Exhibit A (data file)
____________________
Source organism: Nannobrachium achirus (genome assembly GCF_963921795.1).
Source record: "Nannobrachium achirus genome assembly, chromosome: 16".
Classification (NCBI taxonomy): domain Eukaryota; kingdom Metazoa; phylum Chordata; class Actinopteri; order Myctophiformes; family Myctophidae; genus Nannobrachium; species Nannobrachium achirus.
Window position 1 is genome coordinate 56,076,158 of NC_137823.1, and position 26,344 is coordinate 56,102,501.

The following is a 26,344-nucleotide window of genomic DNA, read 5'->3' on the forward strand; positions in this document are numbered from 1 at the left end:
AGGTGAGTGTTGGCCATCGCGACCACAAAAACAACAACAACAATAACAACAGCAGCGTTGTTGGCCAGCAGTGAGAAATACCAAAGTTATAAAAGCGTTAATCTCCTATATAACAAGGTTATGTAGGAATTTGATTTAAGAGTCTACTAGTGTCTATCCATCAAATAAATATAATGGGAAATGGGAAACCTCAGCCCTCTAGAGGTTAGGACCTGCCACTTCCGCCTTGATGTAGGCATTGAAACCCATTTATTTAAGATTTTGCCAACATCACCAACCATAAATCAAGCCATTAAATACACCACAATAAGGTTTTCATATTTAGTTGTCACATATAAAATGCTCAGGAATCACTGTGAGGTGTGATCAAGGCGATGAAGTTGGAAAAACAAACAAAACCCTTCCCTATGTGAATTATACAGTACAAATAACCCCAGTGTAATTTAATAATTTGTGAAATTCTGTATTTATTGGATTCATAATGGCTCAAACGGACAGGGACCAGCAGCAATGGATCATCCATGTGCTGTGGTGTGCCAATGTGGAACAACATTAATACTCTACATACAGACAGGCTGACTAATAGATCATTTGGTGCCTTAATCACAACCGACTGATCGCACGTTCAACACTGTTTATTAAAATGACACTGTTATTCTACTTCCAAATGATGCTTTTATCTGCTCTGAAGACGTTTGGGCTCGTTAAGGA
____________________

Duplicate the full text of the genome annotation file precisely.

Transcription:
Source organism: Nannobrachium achirus (genome assembly GCF_963921795.1).
Source record: "Nannobrachium achirus genome assembly, chromosome: 16".
Classification (NCBI taxonomy): domain Eukaryota; kingdom Metazoa; phylum Chordata; class Actinopteri; order Myctophiformes; family Myctophidae; genus Nannobrachium; species Nannobrachium achirus.
Window position 1 is genome coordinate 56,076,158 of NC_137823.1, and position 26,344 is coordinate 56,102,501.

The following is a 26,344-nucleotide window of genomic DNA, read 5'->3' on the forward strand; positions in this document are numbered from 1 at the left end:
AGGTGAGTGTTGGCCATCGCGACCACAAAAACAACAACAACAATAACAACAGCAGCGTTGTTGGCCAGCAGTGAGAAATACCAAAGTTATAAAAGCGTTAATCTCCTATATAACAAGGTTATGTAGGAATTTGATTTAAGAGTCTACTAGTGTCTATCCATCAAATAAATATAATGGGAAATGGGAAACCTCAGCCCTCTAGAGGTTAGGACCTGCCACTTCCGCCTTGATGTAGGCATTGAAACCCATTTATTTAAGATTTTGCCAACATCACCAACCATAAATCAAGCCATTAAATACACCACAATAAGGTTTTCATATTTAGTTGTCACATATAAAATGCTCAGGAATCACTGTGAGGTGTGATCAAGGCGATGAAGTTGGAAAAACAAACAAAACCCTTCCCTATGTGAATTATACAGTACAAATAACCCCAGTGTAATTTAATAATTTGTGAAATTCTGTATTTATTGGATTCATAATGGCTCAAACGGACAGGGACCAGCAGCAATGGATCATCCATGTGCTGTGGTGTGCCAATGTGGAACAACATTAATACTCTACATACAGACAGGCTGACTAATAGATCATTTGGTGCCTTAATCACAACCGACTGATCGCACGTTCAACACTGTTTATTAAAATGACACTGTTATTCTACTTCCAAATGATGCTTTTATCTGCTCTGAAGACGTTTGGGCTCGTTAAGGA